Translations of British words to American words

You may have learned some British words that are almost never used by Americans. To talk like an American, and reduce confusion, here are the translations:

films are movies

cinema is movie theater (the sign on the building might say cinema)

serials are TV shows

flat is apartment

football is soccer

Lift is elevator

tram is trolley (these are rare in America)

pharmacy or chemist is drug store (but the sign on the building might say pharmacy)

supermarket is grocery store

torch is flashlight

rubbish is trash or garbage

on holiday is on vacation

accommodation is hotel, or apartment, or home, or where you’re staying, or where you live

surname is last name

colleagues are coworkers

zed is zee (the letter z, in Canada it is zed)

C.V. is resume

sphere is field (in business or academics)

when discussing numbers above or below zero: plus and minus are positive and negative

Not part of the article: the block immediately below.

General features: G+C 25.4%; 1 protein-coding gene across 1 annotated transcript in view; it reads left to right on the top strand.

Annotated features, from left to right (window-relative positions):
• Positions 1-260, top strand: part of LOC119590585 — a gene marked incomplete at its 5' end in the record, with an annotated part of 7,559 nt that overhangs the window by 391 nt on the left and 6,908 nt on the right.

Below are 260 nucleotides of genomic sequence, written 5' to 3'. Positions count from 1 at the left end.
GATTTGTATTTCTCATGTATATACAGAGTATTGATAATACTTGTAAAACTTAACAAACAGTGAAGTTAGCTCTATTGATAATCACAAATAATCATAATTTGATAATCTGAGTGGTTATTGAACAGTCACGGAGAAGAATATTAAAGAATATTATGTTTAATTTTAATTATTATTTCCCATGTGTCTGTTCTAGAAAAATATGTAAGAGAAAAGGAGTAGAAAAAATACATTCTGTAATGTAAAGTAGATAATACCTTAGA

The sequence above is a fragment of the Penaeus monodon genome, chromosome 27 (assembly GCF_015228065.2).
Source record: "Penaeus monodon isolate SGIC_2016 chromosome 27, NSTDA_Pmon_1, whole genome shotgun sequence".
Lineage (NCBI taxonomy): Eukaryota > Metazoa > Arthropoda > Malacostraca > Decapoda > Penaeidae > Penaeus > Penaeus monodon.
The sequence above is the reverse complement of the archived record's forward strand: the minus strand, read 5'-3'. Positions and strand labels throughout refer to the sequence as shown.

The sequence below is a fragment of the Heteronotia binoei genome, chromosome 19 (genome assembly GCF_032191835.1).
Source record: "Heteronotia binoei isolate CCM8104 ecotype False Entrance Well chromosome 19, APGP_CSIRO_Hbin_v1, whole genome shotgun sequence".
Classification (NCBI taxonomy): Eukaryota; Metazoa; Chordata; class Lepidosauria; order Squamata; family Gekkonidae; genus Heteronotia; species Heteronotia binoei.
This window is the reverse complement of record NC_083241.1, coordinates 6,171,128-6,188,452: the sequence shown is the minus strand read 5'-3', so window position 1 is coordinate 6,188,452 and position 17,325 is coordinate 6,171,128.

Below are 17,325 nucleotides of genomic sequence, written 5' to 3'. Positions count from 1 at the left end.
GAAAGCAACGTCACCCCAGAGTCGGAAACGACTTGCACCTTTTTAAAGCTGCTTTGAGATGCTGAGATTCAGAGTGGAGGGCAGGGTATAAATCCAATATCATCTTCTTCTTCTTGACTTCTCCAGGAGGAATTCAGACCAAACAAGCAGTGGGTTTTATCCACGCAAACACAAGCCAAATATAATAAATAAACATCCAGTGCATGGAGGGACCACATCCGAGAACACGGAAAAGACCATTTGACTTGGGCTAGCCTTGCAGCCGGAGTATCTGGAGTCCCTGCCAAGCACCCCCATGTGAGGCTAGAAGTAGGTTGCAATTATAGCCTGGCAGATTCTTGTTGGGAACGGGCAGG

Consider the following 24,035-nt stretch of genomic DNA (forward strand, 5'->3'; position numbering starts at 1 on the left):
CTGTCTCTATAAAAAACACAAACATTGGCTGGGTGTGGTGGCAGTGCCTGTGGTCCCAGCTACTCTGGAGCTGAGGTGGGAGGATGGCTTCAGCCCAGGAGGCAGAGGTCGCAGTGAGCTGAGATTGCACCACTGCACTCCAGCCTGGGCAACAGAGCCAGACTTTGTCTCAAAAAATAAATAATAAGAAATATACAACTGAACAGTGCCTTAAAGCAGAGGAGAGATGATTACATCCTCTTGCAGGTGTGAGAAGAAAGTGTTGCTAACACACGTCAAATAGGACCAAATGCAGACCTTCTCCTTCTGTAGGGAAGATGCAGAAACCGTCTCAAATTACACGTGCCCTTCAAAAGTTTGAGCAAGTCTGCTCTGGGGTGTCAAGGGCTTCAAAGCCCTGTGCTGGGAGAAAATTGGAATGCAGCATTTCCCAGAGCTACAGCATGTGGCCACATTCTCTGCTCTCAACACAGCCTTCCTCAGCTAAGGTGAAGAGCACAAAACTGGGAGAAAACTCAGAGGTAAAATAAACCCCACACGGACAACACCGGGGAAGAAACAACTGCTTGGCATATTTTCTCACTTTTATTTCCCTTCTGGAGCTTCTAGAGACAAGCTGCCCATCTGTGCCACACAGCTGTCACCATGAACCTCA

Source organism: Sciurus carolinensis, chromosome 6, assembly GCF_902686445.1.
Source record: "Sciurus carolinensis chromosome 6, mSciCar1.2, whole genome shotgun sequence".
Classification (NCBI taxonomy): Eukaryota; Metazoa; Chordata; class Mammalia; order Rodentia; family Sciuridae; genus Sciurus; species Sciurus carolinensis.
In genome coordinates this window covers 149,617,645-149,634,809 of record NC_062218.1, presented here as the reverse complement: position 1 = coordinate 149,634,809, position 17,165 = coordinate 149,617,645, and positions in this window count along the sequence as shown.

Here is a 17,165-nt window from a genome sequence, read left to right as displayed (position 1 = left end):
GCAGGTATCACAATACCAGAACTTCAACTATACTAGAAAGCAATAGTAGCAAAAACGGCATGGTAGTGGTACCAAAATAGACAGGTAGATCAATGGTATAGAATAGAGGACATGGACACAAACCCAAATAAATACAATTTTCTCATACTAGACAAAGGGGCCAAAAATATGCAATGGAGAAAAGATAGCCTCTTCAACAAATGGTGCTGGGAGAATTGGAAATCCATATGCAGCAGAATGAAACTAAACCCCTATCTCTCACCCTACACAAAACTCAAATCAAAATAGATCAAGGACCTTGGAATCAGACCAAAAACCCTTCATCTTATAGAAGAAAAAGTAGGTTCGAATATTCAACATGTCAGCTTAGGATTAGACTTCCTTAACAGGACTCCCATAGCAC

indicator is turn signal

underground is subway

petrol is gasoline or gas

tap is faucet (but we drink tap water)

zebra crossing is crosswalk

gastronomy is cuisine

Am I talking fast enough?

Am I talking fast enough to sound fluent?

Actually, you might sound more fluent if you slow down. If you try to talk fast you’ll make more mistakes, and it’ll be difficult to understand you.

How fast native speakers talk varies. Americans use “uh” “um” and “like” or even “let me think” while we are thinking; use things like that a lot if you want. (On a test like ielts or toefl using things like “um” or “uh” is a bad idea, but otherwise it’s normal.)

Talk at a comfortable speed for you, and (reasonable) Americans will be able to easily understand you, will enjoy talking to you, and will quickly be impressed with how advanced your English is.

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